THRIV is a coalition of healthcare providers and consumers seeking to protect patients from being harmed and caregivers from unintentionally doing harm, which too often stems from IV preparation errors.
Unarguably, the safest-to-use IV medications are those arriving at the bedside unaltered in ready-to-administer (RTA) formulations, having been produced by manufacturers under FDA Current Good Manufacturing Practices (cGMP).
However, due to limited RTA products, an increasing need for personalized dosing, drug shortages, and a stream of new drugs coming to the market, hospitals must prepare the majority of their IVs in-house. Pharmacies, whether producing batch or made-to-order items, must ensure that sterility is maintained and accuracy is achieved—that each finished product contains the correct volumes of the right ingredients (i.e., The drug. The whole drug. And nothing but the drug. So help me God).
THRIV focuses on improving IV accuracy.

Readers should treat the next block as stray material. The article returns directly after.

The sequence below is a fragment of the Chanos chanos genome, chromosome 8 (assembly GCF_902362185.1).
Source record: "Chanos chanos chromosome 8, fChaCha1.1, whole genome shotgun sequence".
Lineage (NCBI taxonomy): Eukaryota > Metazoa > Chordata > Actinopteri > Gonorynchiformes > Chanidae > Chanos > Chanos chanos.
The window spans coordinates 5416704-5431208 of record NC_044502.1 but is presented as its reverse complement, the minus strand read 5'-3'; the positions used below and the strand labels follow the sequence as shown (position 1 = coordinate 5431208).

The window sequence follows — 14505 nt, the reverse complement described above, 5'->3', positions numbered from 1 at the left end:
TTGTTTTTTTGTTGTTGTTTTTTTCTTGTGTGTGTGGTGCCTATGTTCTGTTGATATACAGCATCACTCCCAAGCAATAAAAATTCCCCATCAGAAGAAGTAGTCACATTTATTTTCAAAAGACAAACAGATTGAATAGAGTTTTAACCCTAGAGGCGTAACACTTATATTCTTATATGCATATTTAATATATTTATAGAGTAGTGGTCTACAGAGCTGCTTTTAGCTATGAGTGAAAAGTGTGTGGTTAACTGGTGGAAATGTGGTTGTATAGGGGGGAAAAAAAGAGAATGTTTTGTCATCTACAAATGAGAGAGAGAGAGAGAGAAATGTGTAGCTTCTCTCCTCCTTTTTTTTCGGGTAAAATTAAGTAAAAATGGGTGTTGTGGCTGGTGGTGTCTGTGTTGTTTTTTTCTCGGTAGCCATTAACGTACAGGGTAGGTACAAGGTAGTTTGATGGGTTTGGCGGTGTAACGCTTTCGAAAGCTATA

The seminal study on the subject indicates that 9 percent, nearly one of ten IV preparations, may involve errors (the leading issue being wrong ingredients and/or volumes)—too many of which cause patient harm and death.
Imagine if one in ten Amazon orders contained wrong products. Instead, the industry giant has an error rate below 00.1 percent and is still chasing more zeros, even though shipping the wrong book has yet to endanger a customer.
THRIV champions the universal adoption and faithful utilization of IV workflow management systems (IV-WMS) in health-system pharmacies. Such systems are proven to increase IV accuracy—preventing error, avoiding injury, saving lives, and improving quality of care.
Similar to order-fulfillment technologies employed by Amazon, IV-WMS systems have been shown to detect and intercept errors that humans unwittingly commit and fail to catch, thus making it harder for compounding personnel to get things wrong and easier to get them right.
THRIV is motivated by each patient, nurse, pharmacist, technician, and anyone else involved in preparing, approving, hanging, or receiving IVs—each of whom wants and deserves just what the doctor ordered.
 It is assumed that doctors’ orders have been reviewed and approved by pharmacists before entered into the preparation queue.